Celia Dominguez, PhD
Dr. Celia Dominguez is currently Vice President of Chemistry at CHDI Inc. a privately held, not-for-profit organization that is pursuing a biotech approach to the discovery and development of drugs that prevent or slow the progression of Huntington Disease. Dr. Dominguez received a B.S. in Chemistry from the Rutgers University, her Ph.D. in Synthetic Organic Chemistry from Brown University, and Post-doctoral training at NIH/NIDDK. Dr. Dominguez has over 18 years of drug discovery and development experience in the Pharmaceutical Biotechnology sector with Amgen and DuPont Merck, where she held positions of increasing responsibility. Dr. Dominguez went on to lead and manage various projects from drug discovery to clinical trials in the areas of cardiovascular, oncology, inflammation and neurobiology resulting in seven (7) clinical candidates and participated in a team effort for two registered drugs.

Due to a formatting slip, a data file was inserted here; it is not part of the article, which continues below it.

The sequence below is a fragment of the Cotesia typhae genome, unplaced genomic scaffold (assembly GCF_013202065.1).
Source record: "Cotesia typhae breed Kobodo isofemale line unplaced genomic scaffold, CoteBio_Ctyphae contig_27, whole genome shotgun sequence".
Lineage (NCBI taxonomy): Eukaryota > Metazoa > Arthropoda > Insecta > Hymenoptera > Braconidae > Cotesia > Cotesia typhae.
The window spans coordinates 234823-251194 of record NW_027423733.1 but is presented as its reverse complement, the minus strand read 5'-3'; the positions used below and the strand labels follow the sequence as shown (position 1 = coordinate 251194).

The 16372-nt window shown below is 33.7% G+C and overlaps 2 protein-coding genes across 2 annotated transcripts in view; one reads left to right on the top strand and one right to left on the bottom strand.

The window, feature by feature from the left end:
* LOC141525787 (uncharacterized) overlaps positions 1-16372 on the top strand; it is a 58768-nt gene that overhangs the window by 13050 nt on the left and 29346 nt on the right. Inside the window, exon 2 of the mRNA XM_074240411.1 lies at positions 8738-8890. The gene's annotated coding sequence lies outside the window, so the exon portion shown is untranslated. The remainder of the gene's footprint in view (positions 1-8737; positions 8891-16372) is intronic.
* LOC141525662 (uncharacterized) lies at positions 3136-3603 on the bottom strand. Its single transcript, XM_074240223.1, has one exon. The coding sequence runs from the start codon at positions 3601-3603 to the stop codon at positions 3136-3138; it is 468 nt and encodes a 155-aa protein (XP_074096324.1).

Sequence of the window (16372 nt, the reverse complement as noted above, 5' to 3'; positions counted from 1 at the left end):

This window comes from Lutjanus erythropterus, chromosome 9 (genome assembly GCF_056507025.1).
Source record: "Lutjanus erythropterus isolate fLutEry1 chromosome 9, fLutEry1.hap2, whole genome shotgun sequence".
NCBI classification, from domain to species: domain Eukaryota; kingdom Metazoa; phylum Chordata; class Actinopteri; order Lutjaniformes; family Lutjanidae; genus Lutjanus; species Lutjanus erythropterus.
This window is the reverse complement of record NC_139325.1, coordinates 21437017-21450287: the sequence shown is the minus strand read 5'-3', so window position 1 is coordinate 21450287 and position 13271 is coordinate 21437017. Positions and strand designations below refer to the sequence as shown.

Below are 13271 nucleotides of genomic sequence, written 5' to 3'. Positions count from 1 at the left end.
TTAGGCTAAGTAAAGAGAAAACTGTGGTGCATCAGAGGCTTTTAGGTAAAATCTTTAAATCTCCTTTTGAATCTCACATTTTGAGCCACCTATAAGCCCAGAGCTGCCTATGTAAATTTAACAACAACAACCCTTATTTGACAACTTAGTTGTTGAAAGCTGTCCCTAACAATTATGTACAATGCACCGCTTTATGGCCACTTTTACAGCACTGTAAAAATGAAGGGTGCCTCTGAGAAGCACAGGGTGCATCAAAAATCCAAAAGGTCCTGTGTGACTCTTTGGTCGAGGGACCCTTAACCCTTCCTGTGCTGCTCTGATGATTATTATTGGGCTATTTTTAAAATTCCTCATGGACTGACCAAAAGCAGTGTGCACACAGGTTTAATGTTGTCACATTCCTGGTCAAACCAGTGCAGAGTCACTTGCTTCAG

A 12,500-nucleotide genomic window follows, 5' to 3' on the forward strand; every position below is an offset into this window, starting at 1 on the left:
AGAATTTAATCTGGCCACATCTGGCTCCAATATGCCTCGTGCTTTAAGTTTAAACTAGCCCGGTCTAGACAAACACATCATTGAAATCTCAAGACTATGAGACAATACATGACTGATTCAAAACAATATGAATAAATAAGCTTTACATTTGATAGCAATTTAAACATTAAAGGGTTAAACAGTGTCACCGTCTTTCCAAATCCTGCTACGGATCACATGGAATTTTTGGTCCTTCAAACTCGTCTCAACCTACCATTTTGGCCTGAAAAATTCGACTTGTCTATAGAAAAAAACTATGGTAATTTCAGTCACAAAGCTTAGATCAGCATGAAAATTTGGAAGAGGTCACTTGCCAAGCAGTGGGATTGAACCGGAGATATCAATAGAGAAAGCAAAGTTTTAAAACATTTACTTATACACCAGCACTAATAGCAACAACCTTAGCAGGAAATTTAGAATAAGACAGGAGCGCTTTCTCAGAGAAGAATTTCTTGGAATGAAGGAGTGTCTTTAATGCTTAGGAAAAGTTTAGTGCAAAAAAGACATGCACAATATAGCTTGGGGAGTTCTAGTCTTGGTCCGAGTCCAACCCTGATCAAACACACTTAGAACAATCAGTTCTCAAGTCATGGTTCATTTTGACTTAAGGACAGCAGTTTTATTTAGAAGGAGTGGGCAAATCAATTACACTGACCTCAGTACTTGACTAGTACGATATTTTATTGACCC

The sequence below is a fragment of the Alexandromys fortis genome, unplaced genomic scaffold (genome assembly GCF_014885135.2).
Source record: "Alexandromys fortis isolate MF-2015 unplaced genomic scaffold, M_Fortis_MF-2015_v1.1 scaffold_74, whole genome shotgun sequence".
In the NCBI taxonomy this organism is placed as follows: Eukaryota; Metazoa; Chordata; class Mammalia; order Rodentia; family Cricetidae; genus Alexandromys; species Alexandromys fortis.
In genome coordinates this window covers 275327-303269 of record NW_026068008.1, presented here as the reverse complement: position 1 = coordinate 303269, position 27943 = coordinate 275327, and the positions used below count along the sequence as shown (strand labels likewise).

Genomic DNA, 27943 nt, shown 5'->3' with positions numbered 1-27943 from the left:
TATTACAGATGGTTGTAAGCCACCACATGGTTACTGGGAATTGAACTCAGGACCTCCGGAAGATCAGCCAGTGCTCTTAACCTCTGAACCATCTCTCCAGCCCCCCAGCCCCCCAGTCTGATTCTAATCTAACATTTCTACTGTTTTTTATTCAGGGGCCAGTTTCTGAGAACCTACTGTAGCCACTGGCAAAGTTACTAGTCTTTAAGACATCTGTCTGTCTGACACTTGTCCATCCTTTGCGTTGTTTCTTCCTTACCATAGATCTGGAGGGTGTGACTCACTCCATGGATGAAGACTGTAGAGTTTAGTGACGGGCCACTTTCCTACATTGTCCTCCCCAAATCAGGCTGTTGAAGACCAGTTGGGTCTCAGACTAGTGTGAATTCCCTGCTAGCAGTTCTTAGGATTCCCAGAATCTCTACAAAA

Yiumo Michael Chan, PhD
Dr. Yiumo Chan’s main research focus is to elucidate the biochemical pathways underlying various forms of muscular dystrophies and to develop treatments for the diseases. He obtained his B.Sc and Ph.D. degrees from the University of Chicago and completed his post-doctoral training in Dr. Louis Kunkel’s laboratory at Children’s Hospital Boston focusing on limb-girdle muscular dystrophies (sarcoglycanopathies). Dr. Chan has been conducting basic and translational research in both sarcoglycanopathies and dystroglyanopathies for the past 10 years. He was a Staff Scientist in Geisinger Medical Center, PA and Senior Scientist in Carolinas Medical Center, NC. Since 2011, Dr. Chan became the Senior Research Manager in Ultragenyx Pharmaceutical, Novato, CA working on other rare forms of myopathies.